Perhaps President Obama’s somber appeal to the ‘better angels of our nature’ did lift the majority of us to consider this tragedy from a higher perspective, as did a president from an earlier divisive time. “…how we treat one another is entirely up to us."

“But at a time when our discourse has become so sharply polarized - at a time when we are far too eager to lay the blame for all that ails the world at the feet of those who think differently than we do - it's important for us to pause for a moment and make sure that we are talking with each other in a way that heals, not a way that wounds.” It's unfortunate reality that our empathetic encounter may not change our perspectives for long. We look for a “…speedy “closure,” followed by a return to business as usual, followed by national amnesia.”

When Muslims in Egypt are protecting Coptic Christians from attacks, saying “We either live together, or we die together,” and Tunisians have overthrown a dictator to put themselves on the rocky road to democracy, we Americans need to step back from the brink and consider the enormity of what we have to lose.

Yes, I do think more carefully about what I post about Turkish issues on public forums than I do about American ones. I’d like to have the freedom of responsible dialogue regarding both my countries without the fear of being threatened or worse. We must "align our values with our actions", if we are to deserve this great experiment called democracy, to honor our ability to speak freely and not use it to bash each other. “Government is not the enemy. It is our reflection a wise commenter by the name of Martin Nyberg said somewhere in that deluge of words I read this week.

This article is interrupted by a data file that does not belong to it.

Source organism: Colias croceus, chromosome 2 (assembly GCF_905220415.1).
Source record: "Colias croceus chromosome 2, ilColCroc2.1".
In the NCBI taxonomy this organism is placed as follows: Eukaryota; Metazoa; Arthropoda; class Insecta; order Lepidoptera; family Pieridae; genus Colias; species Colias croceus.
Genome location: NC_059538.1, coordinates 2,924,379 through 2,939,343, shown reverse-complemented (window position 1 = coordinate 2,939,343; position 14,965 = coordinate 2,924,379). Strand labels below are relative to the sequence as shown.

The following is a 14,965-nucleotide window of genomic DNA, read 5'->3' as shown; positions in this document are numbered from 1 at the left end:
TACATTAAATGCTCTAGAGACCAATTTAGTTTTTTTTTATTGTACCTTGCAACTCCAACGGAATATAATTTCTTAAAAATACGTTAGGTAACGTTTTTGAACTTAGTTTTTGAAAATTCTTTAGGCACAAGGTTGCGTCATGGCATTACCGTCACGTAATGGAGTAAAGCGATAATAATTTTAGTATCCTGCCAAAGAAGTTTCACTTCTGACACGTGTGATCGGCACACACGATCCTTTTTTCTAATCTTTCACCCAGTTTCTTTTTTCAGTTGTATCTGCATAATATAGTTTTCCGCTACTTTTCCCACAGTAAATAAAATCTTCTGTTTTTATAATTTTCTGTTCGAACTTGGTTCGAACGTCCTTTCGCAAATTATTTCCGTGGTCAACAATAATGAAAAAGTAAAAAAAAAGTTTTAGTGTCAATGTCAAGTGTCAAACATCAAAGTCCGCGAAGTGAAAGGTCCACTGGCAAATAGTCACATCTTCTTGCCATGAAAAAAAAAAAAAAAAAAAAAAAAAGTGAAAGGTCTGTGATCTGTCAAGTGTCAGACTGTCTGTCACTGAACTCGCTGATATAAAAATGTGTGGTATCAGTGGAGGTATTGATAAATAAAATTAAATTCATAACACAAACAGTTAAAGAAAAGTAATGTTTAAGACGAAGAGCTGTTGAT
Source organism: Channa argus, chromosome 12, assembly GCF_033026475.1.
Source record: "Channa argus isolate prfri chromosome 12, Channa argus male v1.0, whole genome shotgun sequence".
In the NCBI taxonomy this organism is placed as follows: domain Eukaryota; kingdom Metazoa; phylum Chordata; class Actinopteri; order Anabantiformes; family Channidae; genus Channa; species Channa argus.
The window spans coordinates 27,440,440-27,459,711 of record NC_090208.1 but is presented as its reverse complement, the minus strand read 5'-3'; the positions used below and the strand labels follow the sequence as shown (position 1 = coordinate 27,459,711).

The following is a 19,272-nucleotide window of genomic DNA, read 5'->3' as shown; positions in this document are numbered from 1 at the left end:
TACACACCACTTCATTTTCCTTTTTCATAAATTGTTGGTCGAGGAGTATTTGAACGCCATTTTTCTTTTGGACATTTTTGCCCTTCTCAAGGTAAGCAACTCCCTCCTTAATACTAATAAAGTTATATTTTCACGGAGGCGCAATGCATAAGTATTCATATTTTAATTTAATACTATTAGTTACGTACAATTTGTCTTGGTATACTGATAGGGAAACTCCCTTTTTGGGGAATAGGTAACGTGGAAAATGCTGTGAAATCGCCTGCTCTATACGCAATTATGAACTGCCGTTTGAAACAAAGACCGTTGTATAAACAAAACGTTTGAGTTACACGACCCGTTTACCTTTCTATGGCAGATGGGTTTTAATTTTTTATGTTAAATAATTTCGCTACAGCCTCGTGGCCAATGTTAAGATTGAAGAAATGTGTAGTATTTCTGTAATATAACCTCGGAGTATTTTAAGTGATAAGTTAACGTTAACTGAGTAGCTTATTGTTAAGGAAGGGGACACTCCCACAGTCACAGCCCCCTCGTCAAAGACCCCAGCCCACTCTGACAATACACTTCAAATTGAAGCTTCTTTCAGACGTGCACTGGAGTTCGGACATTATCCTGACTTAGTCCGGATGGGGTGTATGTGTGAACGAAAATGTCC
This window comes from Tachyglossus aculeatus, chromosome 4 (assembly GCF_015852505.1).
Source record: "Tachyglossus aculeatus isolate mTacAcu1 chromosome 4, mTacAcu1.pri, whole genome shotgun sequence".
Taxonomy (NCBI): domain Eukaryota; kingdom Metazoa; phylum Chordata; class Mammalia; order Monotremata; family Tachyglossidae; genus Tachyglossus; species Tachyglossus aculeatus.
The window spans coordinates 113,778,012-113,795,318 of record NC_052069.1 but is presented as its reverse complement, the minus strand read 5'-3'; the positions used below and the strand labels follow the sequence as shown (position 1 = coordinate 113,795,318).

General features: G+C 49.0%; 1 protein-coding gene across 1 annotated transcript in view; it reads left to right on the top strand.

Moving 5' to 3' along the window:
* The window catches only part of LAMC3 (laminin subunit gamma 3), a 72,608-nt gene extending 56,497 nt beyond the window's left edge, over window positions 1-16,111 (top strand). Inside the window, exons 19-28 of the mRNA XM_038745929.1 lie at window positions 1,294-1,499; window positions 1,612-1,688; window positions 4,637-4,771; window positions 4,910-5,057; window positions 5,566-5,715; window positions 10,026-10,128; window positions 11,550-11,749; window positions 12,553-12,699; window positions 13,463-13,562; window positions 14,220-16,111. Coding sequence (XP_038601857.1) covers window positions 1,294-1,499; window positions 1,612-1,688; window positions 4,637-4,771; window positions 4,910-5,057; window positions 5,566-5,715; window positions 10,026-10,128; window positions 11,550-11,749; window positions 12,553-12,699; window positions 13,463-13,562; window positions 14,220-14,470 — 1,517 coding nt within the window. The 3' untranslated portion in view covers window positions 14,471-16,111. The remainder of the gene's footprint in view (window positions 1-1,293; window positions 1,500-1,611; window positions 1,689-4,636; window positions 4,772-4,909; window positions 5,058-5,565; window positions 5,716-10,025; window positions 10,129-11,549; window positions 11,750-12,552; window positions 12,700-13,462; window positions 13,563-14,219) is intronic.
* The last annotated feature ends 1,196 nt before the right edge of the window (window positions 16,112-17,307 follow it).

We are a long way from forming that more perfect union, but We the People have to keep talking..."in a way that heals, not a way that wounds.”

A HYBRID AMBASSADORS blog-ring project.

You met our multinational Dialogue 2010 cultural innovators last spring in a roundtable discussion of hybrid life at expat+HAREM and followed their reactions to a polarizing book promotion. In this round they offer their thoughts on the recent shooting incident in Tucson, Arizona.

Add your voice to the conversation. Join the discussion on Twitter using #HybridAmbassadors.

More thoughts on this subject from my fellow hybrid ambassadors:

Tara Lutman Agacayak's Enough
Elmira Bayraslı's The Irresponsible Country
Sezin Koehler's The Culture of Violence
Catherine Yigit’s United in Fear